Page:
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Terms of Reference: Government Inquiry into Operation Burnham and

related matters
BACKGROUND

1. Between late 2001 and 2013, New Zealand Defence Force (“NZDF”) forces were operating
in Afghanistan. In 2010, NZDF was operating as part of the International Security
Assistance Force (“ISAF”). ISAF was authorised by the United Nations Security Council
to train Afghanistan National Security Forces, to assist in rebuilding key government
institutions and to support the Afghanistan government in combating the Taliban and
restoring security.

2. On 21-22 August 2010, the NZDF forces took part in an operation with coalition partners
(Afghan Crisis Response Unit and the Armed Forces of the United States of America) in
Tirgiran Valley in Baghlan Province (“Operation Burnham”). This was followed by a
second mission to Tirgiran Valley on 2-3 October 2010 (“Operation Nova”).

3. In March 2017, the book Hit & Run by Nicky Hager and Jon Stephenson was published,
which contained a number of serious allegations against NZDF personnel involved in the
Operations. While NZDF has strongly denied these allegations, and has endeavoured to
respond to them, they have had an impact on its public reputation, which an independent
review can address.

4. In light of these allegations, it is in the public interest that a Government Inquiry be


established into Operation Burnham and related matters. The full spectrum of powers and
duties set out in the Inquiries Act 2013 will therefore be available. The Attorney-General is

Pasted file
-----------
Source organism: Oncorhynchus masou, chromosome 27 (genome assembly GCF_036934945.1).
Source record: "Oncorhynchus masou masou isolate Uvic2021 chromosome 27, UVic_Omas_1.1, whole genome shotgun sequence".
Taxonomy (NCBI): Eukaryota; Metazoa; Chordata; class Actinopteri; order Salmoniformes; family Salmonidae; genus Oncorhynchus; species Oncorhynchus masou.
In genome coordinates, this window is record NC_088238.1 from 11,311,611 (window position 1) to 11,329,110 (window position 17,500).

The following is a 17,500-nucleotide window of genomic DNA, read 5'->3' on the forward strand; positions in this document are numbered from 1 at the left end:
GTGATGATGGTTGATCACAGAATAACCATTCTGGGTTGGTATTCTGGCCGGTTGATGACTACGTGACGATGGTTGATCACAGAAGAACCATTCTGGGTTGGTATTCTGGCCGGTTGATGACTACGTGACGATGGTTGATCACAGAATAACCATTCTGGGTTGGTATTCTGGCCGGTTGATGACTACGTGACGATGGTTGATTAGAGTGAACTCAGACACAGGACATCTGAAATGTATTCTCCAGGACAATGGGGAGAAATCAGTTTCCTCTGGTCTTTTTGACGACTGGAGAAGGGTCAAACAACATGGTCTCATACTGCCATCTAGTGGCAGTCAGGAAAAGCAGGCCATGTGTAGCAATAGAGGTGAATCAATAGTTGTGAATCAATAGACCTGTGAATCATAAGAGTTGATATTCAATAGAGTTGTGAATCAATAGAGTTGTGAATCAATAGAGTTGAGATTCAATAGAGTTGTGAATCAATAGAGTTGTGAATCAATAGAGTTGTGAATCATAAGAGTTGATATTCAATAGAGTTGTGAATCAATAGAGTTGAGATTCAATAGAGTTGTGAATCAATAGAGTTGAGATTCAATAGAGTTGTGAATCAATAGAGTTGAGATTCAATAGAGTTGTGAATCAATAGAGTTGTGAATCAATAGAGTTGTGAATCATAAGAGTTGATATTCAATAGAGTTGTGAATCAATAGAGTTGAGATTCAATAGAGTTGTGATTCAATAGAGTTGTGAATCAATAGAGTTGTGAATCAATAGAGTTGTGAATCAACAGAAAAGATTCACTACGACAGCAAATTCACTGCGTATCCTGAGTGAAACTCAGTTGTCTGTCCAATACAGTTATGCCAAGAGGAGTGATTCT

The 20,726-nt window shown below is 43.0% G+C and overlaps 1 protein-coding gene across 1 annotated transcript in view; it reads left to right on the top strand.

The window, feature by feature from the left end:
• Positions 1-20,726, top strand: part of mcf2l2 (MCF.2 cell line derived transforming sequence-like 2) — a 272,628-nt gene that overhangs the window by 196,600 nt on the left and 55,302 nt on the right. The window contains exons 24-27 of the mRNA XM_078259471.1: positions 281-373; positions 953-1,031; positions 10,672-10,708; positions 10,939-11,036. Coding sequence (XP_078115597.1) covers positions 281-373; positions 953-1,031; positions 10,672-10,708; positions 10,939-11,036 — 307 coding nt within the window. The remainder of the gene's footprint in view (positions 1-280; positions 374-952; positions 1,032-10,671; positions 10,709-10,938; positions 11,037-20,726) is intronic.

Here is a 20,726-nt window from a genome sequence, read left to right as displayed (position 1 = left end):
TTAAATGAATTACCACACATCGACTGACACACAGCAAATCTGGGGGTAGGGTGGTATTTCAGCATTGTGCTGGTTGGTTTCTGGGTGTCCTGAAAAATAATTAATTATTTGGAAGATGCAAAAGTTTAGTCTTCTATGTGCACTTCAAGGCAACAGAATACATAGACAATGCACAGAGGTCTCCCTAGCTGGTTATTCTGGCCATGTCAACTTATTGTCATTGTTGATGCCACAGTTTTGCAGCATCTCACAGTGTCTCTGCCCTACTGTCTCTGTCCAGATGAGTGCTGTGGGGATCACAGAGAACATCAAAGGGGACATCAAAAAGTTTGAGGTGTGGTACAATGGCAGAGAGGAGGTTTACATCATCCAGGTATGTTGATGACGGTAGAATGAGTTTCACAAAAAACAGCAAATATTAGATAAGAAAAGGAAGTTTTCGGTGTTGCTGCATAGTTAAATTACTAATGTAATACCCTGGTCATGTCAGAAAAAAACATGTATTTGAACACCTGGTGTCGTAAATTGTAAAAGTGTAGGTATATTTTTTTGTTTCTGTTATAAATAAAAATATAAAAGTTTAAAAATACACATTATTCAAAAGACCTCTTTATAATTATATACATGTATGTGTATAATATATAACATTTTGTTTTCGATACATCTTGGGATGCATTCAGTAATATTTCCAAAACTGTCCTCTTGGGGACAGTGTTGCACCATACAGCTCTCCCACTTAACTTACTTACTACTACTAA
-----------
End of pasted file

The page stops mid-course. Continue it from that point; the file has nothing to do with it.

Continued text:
the appointing Minister.

PURPOSE OF THE INQUIRY

5. The matter of public importance which the Inquiry is directed to examine is the allegations
of wrongdoing by NZDF forces in connection with Operation Burnham and related
matters. Operation Burnham took place during a non-international armed conflict, and the
applicable legal framework (including international humanitarian law) will be considered.

6. To this end, the Inquiry will:

6.1. Seek to establish the facts in connection with the allegations of wrongdoing on the
part of NZDF personnel during the Operations;

6.2. Examine the treatment by NZDF of reports of civilian casualties following


Operation Burnham;

6.3. Examine the circumstances of Qari Miraj’s transfer and/or transportation to the
Afghanistan National Directorate of Security;

6.4. Examine the extent to which NZDF rules of engagement authorised the
predetermined and offensive use of force, whether this was apparent to those
approving the rules of engagement, and whether NZDF’s application of this aspect
of the rules of engagement changed;

6.5. Report its findings and any recommendations to the Attorney-General as appointing
Minister.
SCOPE OF THE INQUIRY

7. Having regard to its purpose, the Inquiry will inquire into and report on the following:

7.1. The conduct of NZDF forces in Operation Burnham, including compliance with the
applicable rules of engagement and international humanitarian law;

7.2. The assessment made by NZDF as to whether or not Afghan nationals in the area
of Operation Burnham were taking direct part in hostilities or were otherwise
legitimate targets;

7.3. The conduct of NZDF forces in the return operation to Tirgiran Valley in October
2010;

7.4. The NZDF’s planning and justification/basis for the Operations, including the
extent to which they were appropriately authorised through the relevant military
chains of command, and whether there was any Ministerial authorisation of the
Operations;

7.5. The extent of NZDF’s knowledge of civilian casualties during and after Operation
Burnham, and the content of written NZDF briefings to Ministers on this topic;

7.6. Public statements prepared and/or made by NZDF in relation to civilian casualties
in connection with Operation Burnham;

7.7. Steps taken by NZDF after Operation Burnham to review the conduct of the
operation;

7.8. Whether NZDF’s transfer and/or transportation of suspected insurgent Qari Miraj
to the Afghanistan National Directorate of Security in Kabul in January 2011 was